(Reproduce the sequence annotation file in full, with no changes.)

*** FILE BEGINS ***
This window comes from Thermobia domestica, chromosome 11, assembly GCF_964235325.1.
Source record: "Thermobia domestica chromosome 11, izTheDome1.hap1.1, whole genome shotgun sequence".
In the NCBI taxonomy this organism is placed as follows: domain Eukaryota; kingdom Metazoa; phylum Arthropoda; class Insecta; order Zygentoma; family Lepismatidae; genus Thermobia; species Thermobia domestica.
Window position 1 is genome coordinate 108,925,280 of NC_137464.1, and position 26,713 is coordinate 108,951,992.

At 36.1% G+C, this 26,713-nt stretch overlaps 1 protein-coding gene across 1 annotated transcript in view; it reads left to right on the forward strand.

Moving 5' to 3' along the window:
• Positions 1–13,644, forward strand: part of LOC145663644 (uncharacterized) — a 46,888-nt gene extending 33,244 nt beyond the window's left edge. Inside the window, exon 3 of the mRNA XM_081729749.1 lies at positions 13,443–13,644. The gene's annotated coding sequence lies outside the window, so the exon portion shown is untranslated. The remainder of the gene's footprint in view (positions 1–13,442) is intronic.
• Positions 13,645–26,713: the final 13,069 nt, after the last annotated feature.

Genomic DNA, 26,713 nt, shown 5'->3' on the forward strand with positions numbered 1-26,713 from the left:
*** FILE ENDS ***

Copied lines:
This window comes from Thermobia domestica, chromosome 11, assembly GCF_964235325.1.
Source record: "Thermobia domestica chromosome 11, izTheDome1.hap1.1, whole genome shotgun sequence".
In the NCBI taxonomy this organism is placed as follows: domain Eukaryota; kingdom Metazoa; phylum Arthropoda; class Insecta; order Zygentoma; family Lepismatidae; genus Thermobia; species Thermobia domestica.
Window position 1 is genome coordinate 108,925,280 of NC_137464.1, and position 26,713 is coordinate 108,951,992.

At 36.1% G+C, this 26,713-nt stretch overlaps 1 protein-coding gene across 1 annotated transcript in view; it reads left to right on the forward strand.

Moving 5' to 3' along the window:
• Positions 1–13,644, forward strand: part of LOC145663644 (uncharacterized) — a 46,888-nt gene extending 33,244 nt beyond the window's left edge. Inside the window, exon 3 of the mRNA XM_081729749.1 lies at positions 13,443–13,644. The gene's annotated coding sequence lies outside the window, so the exon portion shown is untranslated. The remainder of the gene's footprint in view (positions 1–13,442) is intronic.
• Positions 13,645–26,713: the final 13,069 nt, after the last annotated feature.

Genomic DNA, 26,713 nt, shown 5'->3' on the forward strand with positions numbered 1-26,713 from the left: